Controlling complexity is the essence of computer programming. — Brian Kernighan
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Many view software design as a craft, learned best through practice that is guided by experienced mentors, where the best lessons are learned by making mistakes rather than there being one right way to do it. In this respect it is more like art than science. The arts, as well as architecture and engineering, benefit from subjecting work to constant review by both peers and mentors as a means of providing fast feedback which allows students to learn quickly from their mistakes.
This course focuses on the design of software by implementing significant projects in teams. As such, students should focus on improving their program's flexibility while communicating with other students to fit their code into a larger whole. Projects given are intended to be under-specified, so that their design and functionality must be justified and improved through iterative feedback. In short, my goal is to move you beyond programming-specific concerns to a point where one can think through a flexible and maintainable design for a software application without having to write all the code first.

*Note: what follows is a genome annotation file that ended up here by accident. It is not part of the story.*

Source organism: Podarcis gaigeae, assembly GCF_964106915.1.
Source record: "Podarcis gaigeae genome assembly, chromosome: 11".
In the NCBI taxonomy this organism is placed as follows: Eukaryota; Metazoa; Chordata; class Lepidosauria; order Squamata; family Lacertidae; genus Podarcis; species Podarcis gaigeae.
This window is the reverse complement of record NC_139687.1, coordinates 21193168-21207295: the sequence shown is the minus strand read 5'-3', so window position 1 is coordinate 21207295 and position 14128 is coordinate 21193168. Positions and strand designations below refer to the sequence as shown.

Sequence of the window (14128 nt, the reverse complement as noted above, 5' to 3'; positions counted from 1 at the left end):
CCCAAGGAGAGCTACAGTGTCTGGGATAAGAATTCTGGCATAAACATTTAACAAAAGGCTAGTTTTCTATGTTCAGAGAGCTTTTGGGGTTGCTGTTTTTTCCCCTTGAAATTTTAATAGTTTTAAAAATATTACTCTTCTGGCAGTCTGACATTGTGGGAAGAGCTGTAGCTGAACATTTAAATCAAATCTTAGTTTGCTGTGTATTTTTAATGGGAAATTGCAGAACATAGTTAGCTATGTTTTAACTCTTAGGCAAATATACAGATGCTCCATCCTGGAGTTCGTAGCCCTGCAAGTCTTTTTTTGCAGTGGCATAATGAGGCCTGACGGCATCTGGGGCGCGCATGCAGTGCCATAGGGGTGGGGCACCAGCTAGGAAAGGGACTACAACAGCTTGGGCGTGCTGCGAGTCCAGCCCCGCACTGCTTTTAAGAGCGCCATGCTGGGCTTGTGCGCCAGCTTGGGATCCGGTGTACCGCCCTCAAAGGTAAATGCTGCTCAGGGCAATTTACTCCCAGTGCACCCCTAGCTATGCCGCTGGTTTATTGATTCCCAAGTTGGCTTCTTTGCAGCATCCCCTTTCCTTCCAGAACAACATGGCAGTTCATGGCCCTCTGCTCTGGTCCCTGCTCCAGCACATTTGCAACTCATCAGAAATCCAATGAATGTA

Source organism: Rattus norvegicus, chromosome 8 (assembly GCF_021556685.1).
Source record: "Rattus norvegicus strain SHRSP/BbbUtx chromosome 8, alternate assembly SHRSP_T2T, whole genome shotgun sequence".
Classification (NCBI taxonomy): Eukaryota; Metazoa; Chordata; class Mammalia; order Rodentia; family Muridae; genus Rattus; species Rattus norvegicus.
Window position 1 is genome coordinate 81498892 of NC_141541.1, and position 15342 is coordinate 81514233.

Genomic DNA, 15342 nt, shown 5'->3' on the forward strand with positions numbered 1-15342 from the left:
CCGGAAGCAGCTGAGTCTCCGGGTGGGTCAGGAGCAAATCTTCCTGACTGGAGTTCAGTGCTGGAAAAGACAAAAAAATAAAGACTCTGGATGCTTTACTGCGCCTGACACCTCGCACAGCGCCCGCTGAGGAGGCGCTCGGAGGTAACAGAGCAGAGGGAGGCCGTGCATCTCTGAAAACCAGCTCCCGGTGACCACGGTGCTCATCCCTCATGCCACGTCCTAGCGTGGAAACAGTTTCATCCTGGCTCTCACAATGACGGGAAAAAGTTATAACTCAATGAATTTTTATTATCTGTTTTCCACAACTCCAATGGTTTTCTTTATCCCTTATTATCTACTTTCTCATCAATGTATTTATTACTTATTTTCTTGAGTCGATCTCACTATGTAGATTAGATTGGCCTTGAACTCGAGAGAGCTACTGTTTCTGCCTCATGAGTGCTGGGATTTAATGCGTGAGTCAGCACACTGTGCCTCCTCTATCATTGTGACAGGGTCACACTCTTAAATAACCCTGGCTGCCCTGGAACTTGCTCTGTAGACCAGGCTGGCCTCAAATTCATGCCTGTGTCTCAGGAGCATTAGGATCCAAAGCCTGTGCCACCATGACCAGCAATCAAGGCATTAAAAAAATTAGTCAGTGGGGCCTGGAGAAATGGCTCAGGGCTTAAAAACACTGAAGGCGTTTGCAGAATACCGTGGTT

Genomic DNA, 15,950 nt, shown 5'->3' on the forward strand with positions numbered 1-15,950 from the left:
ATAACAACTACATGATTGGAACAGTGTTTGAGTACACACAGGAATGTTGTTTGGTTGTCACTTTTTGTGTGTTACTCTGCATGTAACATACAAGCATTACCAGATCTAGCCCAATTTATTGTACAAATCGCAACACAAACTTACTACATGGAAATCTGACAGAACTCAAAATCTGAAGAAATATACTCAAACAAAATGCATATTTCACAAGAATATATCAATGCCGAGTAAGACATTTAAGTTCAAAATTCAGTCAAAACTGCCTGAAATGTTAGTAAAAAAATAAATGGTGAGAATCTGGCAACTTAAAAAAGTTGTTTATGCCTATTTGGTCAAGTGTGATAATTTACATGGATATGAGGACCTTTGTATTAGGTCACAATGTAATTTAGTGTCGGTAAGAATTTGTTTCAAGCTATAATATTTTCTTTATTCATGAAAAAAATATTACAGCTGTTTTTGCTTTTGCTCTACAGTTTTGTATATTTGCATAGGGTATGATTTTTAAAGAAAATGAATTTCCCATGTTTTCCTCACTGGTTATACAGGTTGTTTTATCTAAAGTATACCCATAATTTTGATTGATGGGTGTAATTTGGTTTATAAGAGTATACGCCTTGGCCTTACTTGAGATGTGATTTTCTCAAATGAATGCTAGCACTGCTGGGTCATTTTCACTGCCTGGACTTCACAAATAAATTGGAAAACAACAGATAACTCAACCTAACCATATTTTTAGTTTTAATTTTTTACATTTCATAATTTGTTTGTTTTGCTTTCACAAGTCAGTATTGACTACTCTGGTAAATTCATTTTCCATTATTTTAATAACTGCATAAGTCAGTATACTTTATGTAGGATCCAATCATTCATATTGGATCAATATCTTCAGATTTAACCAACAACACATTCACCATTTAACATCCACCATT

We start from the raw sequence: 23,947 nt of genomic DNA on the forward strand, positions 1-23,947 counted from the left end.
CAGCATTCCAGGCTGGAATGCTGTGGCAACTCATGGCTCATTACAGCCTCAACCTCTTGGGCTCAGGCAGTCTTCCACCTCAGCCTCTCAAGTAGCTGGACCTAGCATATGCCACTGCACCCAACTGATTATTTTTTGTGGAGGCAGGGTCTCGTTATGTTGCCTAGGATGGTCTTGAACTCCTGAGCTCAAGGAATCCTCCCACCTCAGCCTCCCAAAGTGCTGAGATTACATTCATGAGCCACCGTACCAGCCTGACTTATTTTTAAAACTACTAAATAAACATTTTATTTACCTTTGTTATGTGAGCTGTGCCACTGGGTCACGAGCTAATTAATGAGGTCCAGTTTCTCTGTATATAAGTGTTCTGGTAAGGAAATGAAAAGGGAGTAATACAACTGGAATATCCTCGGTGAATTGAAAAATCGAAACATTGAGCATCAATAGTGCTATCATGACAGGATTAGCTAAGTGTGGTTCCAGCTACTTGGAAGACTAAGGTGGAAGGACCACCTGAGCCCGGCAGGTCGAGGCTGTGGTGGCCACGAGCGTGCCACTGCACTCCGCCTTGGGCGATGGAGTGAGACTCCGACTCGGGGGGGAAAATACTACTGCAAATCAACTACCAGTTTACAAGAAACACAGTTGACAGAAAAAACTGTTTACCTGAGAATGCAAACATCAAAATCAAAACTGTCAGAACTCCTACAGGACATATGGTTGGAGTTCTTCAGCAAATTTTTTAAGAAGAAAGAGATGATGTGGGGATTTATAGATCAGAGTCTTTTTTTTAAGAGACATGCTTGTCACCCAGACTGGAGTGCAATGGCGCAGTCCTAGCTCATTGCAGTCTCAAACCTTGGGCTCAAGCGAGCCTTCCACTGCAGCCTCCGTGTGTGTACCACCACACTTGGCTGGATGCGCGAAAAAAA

This course is geared towards students who enjoy software development and abstract thinking and want to learn practical ways to better design and code their projects. If you find your efforts are not being well directed towards learning, contact the course staff immediately to help us remedy the situation — the goal is not to work you simply for work's sake.
Required Background: It is assumed that you have previously programmed extensively in Java (e.g., at least the level of CompSci 201 at Duke). If you do not have such experience programming, this probably is not the right course for you. See the course staff if you have questions.
We welcome your feedback! The Computer Science department at Duke University aims to excel in education and research. To ensure that our courses fulfill student needs and expectations, you are encouraged to submit constructive comments about this course anonymously or use the suggestion box icon, , at the bottom of each page. These comments will be read by the Director of Undergraduate Studies in addition to the professor teaching the course. Our goal is to adapt the subject and delivery of our courses to meet student needs while maintaining our high standards.